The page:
Construction Sector


juniper001The all round target soon became useful as reference points and setting out datums in all kinds of construction work. Sentripods Inventor was also an experience freelance setting out Engineer with an Open University degree in Systems design. The MB270 is the same as the Railway version but for the bulldog railclip.


Because of its lightweight portability it can be readily fixed to most surfaces using a cartridge “Grabtite” adhesive. This holds straight away and sets hard .


More Engineers now prefer it in monitoring listed buildings and resection control as in Bath City Centre and Manchester Metro project currently. At home and abroad BAE Systems use Sentripod in marine architecture and in extremes of Australian sunlight and underground dark conditions. Cities, Eurotunnel,  Hydro Dams in Wales, Gold mines in South Africa, Kiln monitors in industry, Foresensic surveying  in U.S.A. and nuclear installations at home.

On construction sites, several of the Sentripods can be mounted in safe,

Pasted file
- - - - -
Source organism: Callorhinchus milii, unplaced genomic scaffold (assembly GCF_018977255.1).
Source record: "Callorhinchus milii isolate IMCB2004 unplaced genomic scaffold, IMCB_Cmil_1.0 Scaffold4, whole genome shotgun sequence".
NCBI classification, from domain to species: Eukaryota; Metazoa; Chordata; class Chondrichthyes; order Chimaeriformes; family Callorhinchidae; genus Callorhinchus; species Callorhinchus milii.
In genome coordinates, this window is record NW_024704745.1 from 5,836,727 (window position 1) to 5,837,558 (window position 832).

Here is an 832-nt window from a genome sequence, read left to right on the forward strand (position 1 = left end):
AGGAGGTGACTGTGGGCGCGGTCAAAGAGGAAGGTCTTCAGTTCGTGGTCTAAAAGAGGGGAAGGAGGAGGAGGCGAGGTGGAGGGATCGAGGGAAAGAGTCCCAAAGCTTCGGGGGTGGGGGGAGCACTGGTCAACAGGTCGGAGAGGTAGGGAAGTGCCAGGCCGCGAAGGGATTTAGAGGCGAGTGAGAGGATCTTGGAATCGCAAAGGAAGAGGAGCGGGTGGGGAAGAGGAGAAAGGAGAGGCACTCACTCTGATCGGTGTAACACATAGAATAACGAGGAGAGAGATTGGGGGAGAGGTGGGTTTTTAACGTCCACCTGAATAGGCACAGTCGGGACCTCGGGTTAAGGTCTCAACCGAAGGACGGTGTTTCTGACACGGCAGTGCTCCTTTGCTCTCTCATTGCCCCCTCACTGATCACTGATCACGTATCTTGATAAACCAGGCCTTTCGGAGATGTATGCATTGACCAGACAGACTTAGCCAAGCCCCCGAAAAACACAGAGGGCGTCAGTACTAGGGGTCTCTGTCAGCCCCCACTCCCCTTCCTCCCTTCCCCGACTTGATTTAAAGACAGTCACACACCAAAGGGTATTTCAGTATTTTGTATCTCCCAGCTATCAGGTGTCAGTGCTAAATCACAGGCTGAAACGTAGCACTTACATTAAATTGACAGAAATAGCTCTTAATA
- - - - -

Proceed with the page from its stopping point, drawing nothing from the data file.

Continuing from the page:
easily visible locations, such as buildings opposite the site, or lamp
columns or anywhere stable around site. This eliminates the need for
heavy, bulky uni-directional prisms, as you can set up ANYWHERE on site
using resection/ free station, as the Sentripods are visible from any angle.
Sticky, retro targets limit your possibilities since they are only accurate
when observed within 30 degrees from its perpendicular. And they cannot be

“I have 4 Sentripods on the site I’m working on currently. I use a Leica
TC705, and all my resections produce residuals within 1mm, in all 3
directions. No prisms and tripods to carry around that get knocked over,
simply set up where convenient and do a resection, as easy as that! My dumpy
level is under the desk, gathering dust, because with such excellent
resected set-ups, I use the instrument for height as well.
And the best thing is, when I go to the next job, the Sentripods come with
me! For a price less than the cheapest mini-prism, you’ll wonder how you ever
did without them…!”

Gustav Basch.
Project Engineer